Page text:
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The Financial Express

BoE extends bond-buying scheme by another 150 billion pounds

| Updated: November 06, 2020 17:31:17


Lankabangla and Fianancial Express Lankabangla and Fianancial Express
A person wearing a mask walks past the Bank of England in London, Britain on March 23, 2020 — Reuters/Files A person wearing a mask walks past the Bank of England in London, Britain on March 23, 2020 — Reuters/Files

The Bank of England (BoE) increased its already huge bond-buying stimulus by a bigger-than-expected 150 billion pounds ($195 billion) as it sought to cushion Britain’s struggling economy against the hit from a second coronavirus lockdown.

The BoE, also wary of the risk of a Brexit shock in less than two months’ time, raised the size of its asset purchase programme to 895 billion pounds ($1.16 trillion), 50 billion pounds more than expected by most economists in a Reuters poll.

The central bank kept its benchmark Bank Rate at 0.1 per cent, as expected in the poll, while it looks into the feasibility of taking borrowing costs below zero for the first time.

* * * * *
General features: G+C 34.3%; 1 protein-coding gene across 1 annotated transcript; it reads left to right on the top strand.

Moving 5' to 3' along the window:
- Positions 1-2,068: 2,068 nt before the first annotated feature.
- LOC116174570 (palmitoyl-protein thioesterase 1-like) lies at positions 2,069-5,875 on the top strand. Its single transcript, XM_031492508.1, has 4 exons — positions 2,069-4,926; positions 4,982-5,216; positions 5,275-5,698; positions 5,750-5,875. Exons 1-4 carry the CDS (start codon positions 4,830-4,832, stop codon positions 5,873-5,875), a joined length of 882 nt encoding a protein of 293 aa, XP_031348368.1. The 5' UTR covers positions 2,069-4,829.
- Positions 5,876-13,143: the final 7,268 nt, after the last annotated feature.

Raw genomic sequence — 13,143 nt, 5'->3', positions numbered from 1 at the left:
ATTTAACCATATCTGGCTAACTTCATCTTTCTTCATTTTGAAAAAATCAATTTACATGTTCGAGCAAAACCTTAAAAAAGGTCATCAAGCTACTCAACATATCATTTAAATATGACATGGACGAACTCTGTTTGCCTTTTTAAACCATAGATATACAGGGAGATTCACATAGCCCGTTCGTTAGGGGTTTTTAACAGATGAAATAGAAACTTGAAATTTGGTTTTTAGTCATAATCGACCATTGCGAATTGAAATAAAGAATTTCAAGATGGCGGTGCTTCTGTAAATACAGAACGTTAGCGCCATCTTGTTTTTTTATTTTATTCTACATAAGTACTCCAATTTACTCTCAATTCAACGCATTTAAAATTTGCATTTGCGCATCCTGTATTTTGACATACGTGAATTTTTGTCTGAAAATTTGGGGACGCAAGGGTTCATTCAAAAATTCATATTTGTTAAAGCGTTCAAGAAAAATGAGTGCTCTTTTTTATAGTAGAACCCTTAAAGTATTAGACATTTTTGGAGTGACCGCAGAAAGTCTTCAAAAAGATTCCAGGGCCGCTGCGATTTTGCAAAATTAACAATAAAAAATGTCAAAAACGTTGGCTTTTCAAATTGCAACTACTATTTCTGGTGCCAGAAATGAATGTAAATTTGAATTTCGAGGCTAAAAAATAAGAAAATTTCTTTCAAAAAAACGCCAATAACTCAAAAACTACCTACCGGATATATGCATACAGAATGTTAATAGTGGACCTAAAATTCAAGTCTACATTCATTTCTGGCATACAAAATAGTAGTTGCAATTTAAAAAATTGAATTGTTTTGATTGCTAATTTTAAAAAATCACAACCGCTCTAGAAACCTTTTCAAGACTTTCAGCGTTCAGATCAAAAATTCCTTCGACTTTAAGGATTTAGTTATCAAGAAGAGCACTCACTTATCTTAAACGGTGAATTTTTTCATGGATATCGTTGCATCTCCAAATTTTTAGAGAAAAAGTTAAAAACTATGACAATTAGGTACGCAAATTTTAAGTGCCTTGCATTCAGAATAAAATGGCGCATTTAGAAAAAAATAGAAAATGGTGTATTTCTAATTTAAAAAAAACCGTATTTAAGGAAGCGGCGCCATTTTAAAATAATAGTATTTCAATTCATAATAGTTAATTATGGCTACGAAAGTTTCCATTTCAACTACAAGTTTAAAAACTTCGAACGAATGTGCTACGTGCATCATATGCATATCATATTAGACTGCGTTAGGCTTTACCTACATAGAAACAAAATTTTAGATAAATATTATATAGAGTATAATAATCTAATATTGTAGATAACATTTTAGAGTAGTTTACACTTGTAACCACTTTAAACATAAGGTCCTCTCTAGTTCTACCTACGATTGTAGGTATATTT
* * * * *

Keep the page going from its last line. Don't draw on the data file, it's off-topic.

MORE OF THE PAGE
The BoE cut its forecasts for Britain’s economy which it now expects to only exceed its size before the Covid-19 pandemic in the first quarter of 2022. Previously, the BoE had expected the recovery be complete by the end of next year.

The BoE said it expected Britain’s economy would shrink by 11 per cent in 2020, more severe than the 9.5 per cent contraction it forecast in August.

Gross domestic product was likely to grow by 7.25 per cent in 2021, weaker than a previous forecast of a 9 per cent bounce-back.

Britain’s economy, which as well as Covid-19 is facing the risk of a trade shock when its post-Brexit transition with the European Union expires on December 31, has been supported by a surge in debt-fuelled spending by the government.

The BoE is buying up many of those bonds.

Finance minister Rishi Sunak is due to speak in parliament later on Thursday about his huge support for the economy.

Despite the spending, Britain faces the sharpest peak-to-trough contraction of any Group of 20 economies, Moody’s said on October 16 when it cut Britain’s credit rating.

That was before Prime Minister Boris Johnson announced a month-long “stay-at-home” lockdown for England which came into force on Thursday.

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